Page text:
Process to tackle Washington’s future aviation needs faces skepticism from inside and out

Protestors hold a sign that reads "No Mega Airport Here," at the state capitol on January 25. (Credit: Lauren Gallup / NWPB)



Lawmakers are considering restarting the process to find a location to build a new airport following months of community backlash to current recommendations. One member of the Commercial Aviation Coordinating Commission (CACC)  formed in 2019 to address aviation capacity shortages — agrees more review is needed.

Bryce Yadon represents Futurewise, an environmental land use nonprofit that advocates for policies to address population growth in compliance with the Growth Management Act. Their goal is to protect farms, forests and waterways, and ensure urban areas are accessible to all.

Yadon is one of 15 voting members that sits on the CACC, although three seats are currently vacant. He said the commission needs to go through another round of review, to analyze specific environmental and equity impacts. 

“I think a number of us, myself included, felt that perhaps the task force wasn’t looking at a broad enough array of impacts and alternatives, and trying to match up what a new airport would do in relation to other goals the state has,” Yadon said.

The CACC identified three sites in October — two in Pierce County and one in Thurston County — where the state could build a new, two-runway airport to address projected capacity shortages. The recommendations received swift backlash, and residents rallied last week in Olympia, some calling for a stop to the whole discussion. 

“I don’t think any of the sites probably really fundamentally meet the goals that the state is trying to achieve, or the intent of the Growth Management Act, or just environmental goals,” Yadon said.

Still, Yadon said the next step is more nuanced than scrapping the whole thing. Whether through the creation of a new task force, or expanding the CACC to include more community members, he said the CACC hasn’t yet analyzed environmental and equity impacts, or infrastructure needs for these sites, and that the commission needs to complete that analysis.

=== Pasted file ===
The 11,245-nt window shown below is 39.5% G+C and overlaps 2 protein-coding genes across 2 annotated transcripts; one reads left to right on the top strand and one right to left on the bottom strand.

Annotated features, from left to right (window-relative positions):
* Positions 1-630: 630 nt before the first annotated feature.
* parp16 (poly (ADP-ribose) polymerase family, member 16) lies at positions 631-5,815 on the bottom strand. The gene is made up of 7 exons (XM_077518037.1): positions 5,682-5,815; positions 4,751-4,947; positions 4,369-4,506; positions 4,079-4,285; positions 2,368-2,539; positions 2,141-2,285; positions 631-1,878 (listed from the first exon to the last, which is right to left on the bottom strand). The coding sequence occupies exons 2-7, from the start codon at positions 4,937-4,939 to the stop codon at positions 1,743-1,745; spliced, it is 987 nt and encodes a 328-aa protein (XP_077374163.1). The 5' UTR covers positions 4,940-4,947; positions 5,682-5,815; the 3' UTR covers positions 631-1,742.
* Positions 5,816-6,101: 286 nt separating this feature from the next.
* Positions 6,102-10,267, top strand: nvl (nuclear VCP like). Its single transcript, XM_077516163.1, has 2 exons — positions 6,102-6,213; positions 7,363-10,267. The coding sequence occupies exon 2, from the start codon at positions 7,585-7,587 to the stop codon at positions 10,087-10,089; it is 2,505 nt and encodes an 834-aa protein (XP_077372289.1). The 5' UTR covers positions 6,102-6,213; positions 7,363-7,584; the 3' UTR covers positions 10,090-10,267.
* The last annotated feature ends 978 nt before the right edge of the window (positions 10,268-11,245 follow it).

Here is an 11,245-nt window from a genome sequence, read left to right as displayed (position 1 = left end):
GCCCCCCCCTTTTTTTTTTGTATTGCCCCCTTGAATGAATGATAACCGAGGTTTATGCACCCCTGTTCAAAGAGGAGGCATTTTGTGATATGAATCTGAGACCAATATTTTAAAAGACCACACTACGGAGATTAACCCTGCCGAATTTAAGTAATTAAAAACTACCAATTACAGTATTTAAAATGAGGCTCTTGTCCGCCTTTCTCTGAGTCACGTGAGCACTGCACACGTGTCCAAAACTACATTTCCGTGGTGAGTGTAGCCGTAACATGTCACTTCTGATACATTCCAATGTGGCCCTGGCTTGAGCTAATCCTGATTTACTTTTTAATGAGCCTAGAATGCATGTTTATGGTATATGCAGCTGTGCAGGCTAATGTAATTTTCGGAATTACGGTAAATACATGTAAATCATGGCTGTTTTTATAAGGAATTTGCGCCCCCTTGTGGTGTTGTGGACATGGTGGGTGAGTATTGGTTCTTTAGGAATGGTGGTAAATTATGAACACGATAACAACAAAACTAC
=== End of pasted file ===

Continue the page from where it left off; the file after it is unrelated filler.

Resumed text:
“We didn’t have complete information to make a sound, informed decision on what the outcome should be,” Yadon said.

Yadon said the CACC also didn’t consider transportation alternatives, like banning short-distance flights.

He’s also concerned about how an airport would necessitate other capital facilities and infrastructure, and how that development could contradict state law.

“What are other ramifications related to state law under the Growth Management Act?” Yadon asked. “Because things like this could spur additional development outside of urban growth areas where, right now, state law prohibits or directs growth in other areas.”

And the noes to the three proposed sites just keep coming. In a statement to NWPB, Gary Dangerfield, external communications chief for Joint Base Lewis-McChord, wrote that JBLM has determined that any of the three sites would hamper their ability to respond and deploy forces. 

 “All three proposed sites aren’t viable because they would disrupt fixed-wing and helicopter training and operational requirements,” Dangerfield wrote.

Rep. Jake Fey of the 27th District is working on legislation that would restart the entire process the CACC began in 2019 and said a new task force would also consider impacts to military operations.